In mathematics, an Euler brick, named after Leonhard Euler, is a cuboid whose edges and face diagonals all have integer lengths. A primitive Euler brick is an Euler brick whose edge lengths are relatively prime.
The definition of an Euler brick in geometric terms is equivalent to a solution to the following system of Diophantine equations:
If (a, b, c) is a solution, then (ka, kb, kc) is also a solution for any k. Consequently, the solutions in rational numbers are all rescalings of integer solutions.
Given an Euler brick with edge-lengths (a, b, c), the triple (bc, ac, ab) constitutes an Euler brick as well.:p. 106
At least two edges of an Euler brick are divisible by 3.:p. 106
At least two edges of an Euler brick are divisible by 4.:p. 106
At least one edge of an Euler brick is divisible by 11.:p. 106
give face diagonals
The smallest Euler brick, discovered by Paul Halcke in 1719, has edges and face diagonals 125, 244, and 267.
Some other small primitive solutions, given as edges (a, b, c) — face diagonals (d, e, f), are below:
- (85, 132, 720) — (157, 725, 732);
- (140, 480, 693) — (500, 707, 843);
- (160, 231, 792) — (281, 808, 825);
- (187, 1020, 1584) — (1037, 1595, 1884);
- (195, 748, 6336) — (773, 6339, 6380);
- (240, 252, 275) — (348, 365, 373);
- (429, 880, 2340) — (979, 2379, 2500);
- (495, 4888, 8160) — (4913, 8175, 9512);
- (528, 5796, 6325) — (5820, 6347, 8579) ;
|Open problem in mathematics:
Does a perfect cuboid exist?
(more open problems in mathematics)
A perfect cuboid (also called a perfect box) is an Euler brick whose space diagonal also has integer length.
In other words, the following equation is added to the system of Diophantine equations defining an Euler brick:
where g is the space diagonal. Thus (a, b, c, g) must be a Pythagorean quadruple. As of May 2015[update], no example of a perfect cuboid had been found and no one has proven that none exist. Exhaustive computer searches show that, if a perfect cuboid exists, one of its edges must be greater than 3·1012. Furthermore, its smallest edge must be longer than 1010.
Some facts are known about properties that must be satisfied by a primitive perfect cuboid, if one exists, based on modular arithmetic:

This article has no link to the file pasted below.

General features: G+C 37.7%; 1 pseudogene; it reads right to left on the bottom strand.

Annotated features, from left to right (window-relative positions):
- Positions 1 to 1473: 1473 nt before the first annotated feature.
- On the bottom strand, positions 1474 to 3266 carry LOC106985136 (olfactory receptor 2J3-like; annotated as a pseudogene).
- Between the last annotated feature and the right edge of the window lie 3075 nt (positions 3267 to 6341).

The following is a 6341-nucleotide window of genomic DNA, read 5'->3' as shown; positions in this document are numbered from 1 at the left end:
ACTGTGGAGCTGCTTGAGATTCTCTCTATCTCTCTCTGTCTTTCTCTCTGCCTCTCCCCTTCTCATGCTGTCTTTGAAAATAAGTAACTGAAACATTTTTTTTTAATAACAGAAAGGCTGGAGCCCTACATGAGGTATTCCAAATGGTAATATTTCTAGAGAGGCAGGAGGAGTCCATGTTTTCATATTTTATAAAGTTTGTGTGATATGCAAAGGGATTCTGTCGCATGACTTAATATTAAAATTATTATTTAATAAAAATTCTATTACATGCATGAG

- One edge, two face diagonals and the body diagonal must be odd, one edge and the remaining face diagonal must be divisible by 4, and the remaining edge must be divisible by 16
- Two edges must have length divisible by 3 and at least one of those edges must have length divisible by 9
- One edge must have length divisible by 5.
- One edge must have length divisible by 7.
- One edge must have length divisible by 11.
- One edge must have length divisible by 19.
- One edge or space diagonal must be divisible by 13.
- One edge, face diagonal or space diagonal must be divisible by 17.
- One edge, face diagonal or space diagonal must be divisible by 29.
- One edge, face diagonal or space diagonal must be divisible by 37.
- The space diagonal cannot be a power of 2 or 5 times a power of 2.:p. 101
Solutions have been found where the space diagonal and two of the three face diagonals are integers, such as:
Solutions are also known where all four diagonals but only two of the three edges are integers, such as:
There is no cuboid with integer space diagonal and successive integers for edges.:p.99
A perfect parallelepiped is a parallelepiped with integer-length edges, face diagonals, and body diagonals, but not necessarily with all right angles; a perfect cuboid is a special case of a perfect parallelepiped. In 2009, dozens of perfect parallelepipeds were shown to exist, answering an open question of Richard Guy. Some of these have two rectangular faces.
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- Wacław Sierpiński, Pythagorean Triangles, Dover Publications, 2003 (orig. ed. 1962).
- Durango Bill. The “Integer Brick” Problem
- Weisstein, Eric W., "Perfect Cuboid", MathWorld.
- Randall Rathbun, Perfect Cuboid search to 1e10 completed - none found. NMBRTHRY maillist, November 28, 2010.
- Sawyer, Jorge F.; Reiter, Clifford A. (2011). "Perfect parallelepipeds exist". Mathematics of Computation 80: 1037–1040. arXiv:0907.0220. doi:10.1090/s0025-5718-2010-02400-7..
- Leech, John (1977). "The Rational Cuboid Revisited". American Mathematical Monthly 84 (7): 518–533. doi:10.2307/2320014. JSTOR 2320014.
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- Guy, Richard K. (2004). Unsolved Problems in Number Theory. Springer-Verlag. pp. 275–283. ISBN 0-387-20860-7.
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